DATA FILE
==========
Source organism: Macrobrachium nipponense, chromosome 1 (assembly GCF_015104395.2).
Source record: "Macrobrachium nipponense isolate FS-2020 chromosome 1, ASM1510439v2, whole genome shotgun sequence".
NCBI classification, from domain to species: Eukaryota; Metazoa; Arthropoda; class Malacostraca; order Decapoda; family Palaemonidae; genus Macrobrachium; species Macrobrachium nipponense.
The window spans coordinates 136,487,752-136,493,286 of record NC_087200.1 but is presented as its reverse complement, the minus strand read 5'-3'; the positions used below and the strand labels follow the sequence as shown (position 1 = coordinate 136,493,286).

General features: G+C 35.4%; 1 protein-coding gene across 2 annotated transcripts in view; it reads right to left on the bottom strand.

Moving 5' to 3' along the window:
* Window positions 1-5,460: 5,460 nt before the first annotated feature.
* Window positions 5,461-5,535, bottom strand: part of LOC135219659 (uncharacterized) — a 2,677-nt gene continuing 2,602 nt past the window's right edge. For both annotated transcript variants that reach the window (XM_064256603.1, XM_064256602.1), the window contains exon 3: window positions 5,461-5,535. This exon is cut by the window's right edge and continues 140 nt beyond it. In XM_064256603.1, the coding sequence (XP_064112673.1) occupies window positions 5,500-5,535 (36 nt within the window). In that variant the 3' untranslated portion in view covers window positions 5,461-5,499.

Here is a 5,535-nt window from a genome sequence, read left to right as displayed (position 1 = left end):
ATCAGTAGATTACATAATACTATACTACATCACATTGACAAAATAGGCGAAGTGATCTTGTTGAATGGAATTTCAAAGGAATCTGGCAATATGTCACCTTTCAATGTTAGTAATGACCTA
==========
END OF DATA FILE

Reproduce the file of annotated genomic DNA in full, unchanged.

Source organism: Macrobrachium nipponense, chromosome 1 (assembly GCF_015104395.2).
Source record: "Macrobrachium nipponense isolate FS-2020 chromosome 1, ASM1510439v2, whole genome shotgun sequence".
NCBI classification, from domain to species: Eukaryota; Metazoa; Arthropoda; class Malacostraca; order Decapoda; family Palaemonidae; genus Macrobrachium; species Macrobrachium nipponense.
The window spans coordinates 136,487,752-136,493,286 of record NC_087200.1 but is presented as its reverse complement, the minus strand read 5'-3'; the positions used below and the strand labels follow the sequence as shown (position 1 = coordinate 136,493,286).

General features: G+C 35.4%; 1 protein-coding gene across 2 annotated transcripts in view; it reads right to left on the bottom strand.

Moving 5' to 3' along the window:
* Window positions 1-5,460: 5,460 nt before the first annotated feature.
* Window positions 5,461-5,535, bottom strand: part of LOC135219659 (uncharacterized) — a 2,677-nt gene continuing 2,602 nt past the window's right edge. For both annotated transcript variants that reach the window (XM_064256603.1, XM_064256602.1), the window contains exon 3: window positions 5,461-5,535. This exon is cut by the window's right edge and continues 140 nt beyond it. In XM_064256603.1, the coding sequence (XP_064112673.1) occupies window positions 5,500-5,535 (36 nt within the window). In that variant the 3' untranslated portion in view covers window positions 5,461-5,499.

Here is a 5,535-nt window from a genome sequence, read left to right as displayed (position 1 = left end):
ATCAGTAGATTACATAATACTATACTACATCACATTGACAAAATAGGCGAAGTGATCTTGTTGAATGGAATTTCAAAGGAATCTGGCAATATGTCACCTTTCAATGTTAGTAATGACCTA